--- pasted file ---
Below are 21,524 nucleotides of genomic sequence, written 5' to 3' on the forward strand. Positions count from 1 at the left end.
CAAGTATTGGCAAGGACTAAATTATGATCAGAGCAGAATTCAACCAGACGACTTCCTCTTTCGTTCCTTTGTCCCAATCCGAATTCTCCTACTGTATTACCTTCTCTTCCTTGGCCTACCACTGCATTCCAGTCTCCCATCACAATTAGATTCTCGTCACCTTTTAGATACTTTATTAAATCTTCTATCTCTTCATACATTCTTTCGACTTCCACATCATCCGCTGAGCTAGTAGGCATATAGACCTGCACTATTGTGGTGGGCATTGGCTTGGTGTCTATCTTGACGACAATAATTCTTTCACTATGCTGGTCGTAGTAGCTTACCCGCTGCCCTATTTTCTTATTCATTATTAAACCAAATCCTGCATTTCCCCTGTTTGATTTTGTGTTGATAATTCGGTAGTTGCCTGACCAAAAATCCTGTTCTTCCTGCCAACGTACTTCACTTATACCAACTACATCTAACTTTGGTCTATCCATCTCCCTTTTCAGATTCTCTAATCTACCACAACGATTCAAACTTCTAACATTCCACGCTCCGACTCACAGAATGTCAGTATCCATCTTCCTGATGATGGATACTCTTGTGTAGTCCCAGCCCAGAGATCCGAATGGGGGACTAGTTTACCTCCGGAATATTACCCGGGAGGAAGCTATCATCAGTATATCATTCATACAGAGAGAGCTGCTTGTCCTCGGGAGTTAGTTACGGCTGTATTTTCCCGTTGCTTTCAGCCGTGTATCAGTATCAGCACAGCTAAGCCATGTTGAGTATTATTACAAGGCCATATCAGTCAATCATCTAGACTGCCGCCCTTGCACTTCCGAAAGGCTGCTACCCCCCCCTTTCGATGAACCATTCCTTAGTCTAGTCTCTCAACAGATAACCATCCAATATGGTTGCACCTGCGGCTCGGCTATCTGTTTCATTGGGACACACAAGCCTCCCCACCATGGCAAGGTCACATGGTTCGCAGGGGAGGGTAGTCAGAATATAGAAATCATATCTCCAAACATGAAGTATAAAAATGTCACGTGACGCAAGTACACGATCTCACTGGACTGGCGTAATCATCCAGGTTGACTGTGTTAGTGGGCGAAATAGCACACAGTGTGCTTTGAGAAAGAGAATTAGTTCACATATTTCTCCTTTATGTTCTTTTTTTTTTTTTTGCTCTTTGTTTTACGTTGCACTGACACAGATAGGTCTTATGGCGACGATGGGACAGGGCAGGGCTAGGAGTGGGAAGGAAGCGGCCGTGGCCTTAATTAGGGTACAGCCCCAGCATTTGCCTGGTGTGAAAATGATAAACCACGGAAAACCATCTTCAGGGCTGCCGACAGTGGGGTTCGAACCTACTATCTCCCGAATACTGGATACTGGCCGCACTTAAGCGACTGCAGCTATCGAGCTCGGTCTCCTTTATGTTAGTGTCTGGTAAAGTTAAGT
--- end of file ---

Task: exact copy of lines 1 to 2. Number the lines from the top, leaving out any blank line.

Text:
Below are 21,524 nucleotides of genomic sequence, written 5' to 3' on the forward strand. Positions count from 1 at the left end.
CAAGTATTGGCAAGGACTAAATTATGATCAGAGCAGAATTCAACCAGACGACTTCCTCTTTCGTTCCTTTGTCCCAATCCGAATTCTCCTACTGTATTACCTTCTCTTCCTTGGCCTACCACTGCATTCCAGTCTCCCATCACAATTAGATTCTCGTCACCTTTTAGATACTTTATTAAATCTTCTATCTCTTCATACATTCTTTCGACTTCCACATCATCCGCTGAGCTAGTAGGCATATAGACCTGCACTATTGTGGTGGGCATTGGCTTGGTGTCTATCTTGACGACAATAATTCTTTCACTATGCTGGTCGTAGTAGCTTACCCGCTGCCCTATTTTCTTATTCATTATTAAACCAAATCCTGCATTTCCCCTGTTTGATTTTGTGTTGATAATTCGGTAGTTGCCTGACCAAAAATCCTGTTCTTCCTGCCAACGTACTTCACTTATACCAACTACATCTAACTTTGGTCTATCCATCTCCCTTTTCAGATTCTCTAATCTACCACAACGATTCAAACTTCTAACATTCCACGCTCCGACTCACAGAATGTCAGTATCCATCTTCCTGATGATGGATACTCTTGTGTAGTCCCAGCCCAGAGATCCGAATGGGGGACTAGTTTACCTCCGGAATATTACCCGGGAGGAAGCTATCATCAGTATATCATTCATACAGAGAGAGCTGCTTGTCCTCGGGAGTTAGTTACGGCTGTATTTTCCCGTTGCTTTCAGCCGTGTATCAGTATCAGCACAGCTAAGCCATGTTGAGTATTATTACAAGGCCATATCAGTCAATCATCTAGACTGCCGCCCTTGCACTTCCGAAAGGCTGCTACCCCCCCCTTTCGATGAACCATTCCTTAGTCTAGTCTCTCAACAGATAACCATCCAATATGGTTGCACCTGCGGCTCGGCTATCTGTTTCATTGGGACACACAAGCCTCCCCACCATGGCAAGGTCACATGGTTCGCAGGGGAGGGTAGTCAGAATATAGAAATCATATCTCCAAACATGAAGTATAAAAATGTCACGTGACGCAAGTACACGATCTCACTGGACTGGCGTAATCATCCAGGTTGACTGTGTTAGTGGGCGAAATAGCACACAGTGTGCTTTGAGAAAGAGAATTAGTTCACATATTTCTCCTTTATGTTCTTTTTTTTTTTTTTGCTCTTTGTTTTACGTTGCACTGACACAGATAGGTCTTATGGCGACGATGGGACAGGGCAGGGCTAGGAGTGGGAAGGAAGCGGCCGTGGCCTTAATTAGGGTACAGCCCCAGCATTTGCCTGGTGTGAAAATGATAAACCACGGAAAACCATCTTCAGGGCTGCCGACAGTGGGGTTCGAACCTACTATCTCCCGAATACTGGATACTGGCCGCACTTAAGCGACTGCAGCTATCGAGCTCGGTCTCCTTTATGTTAGTGTCTGGTAAAGTTAAGT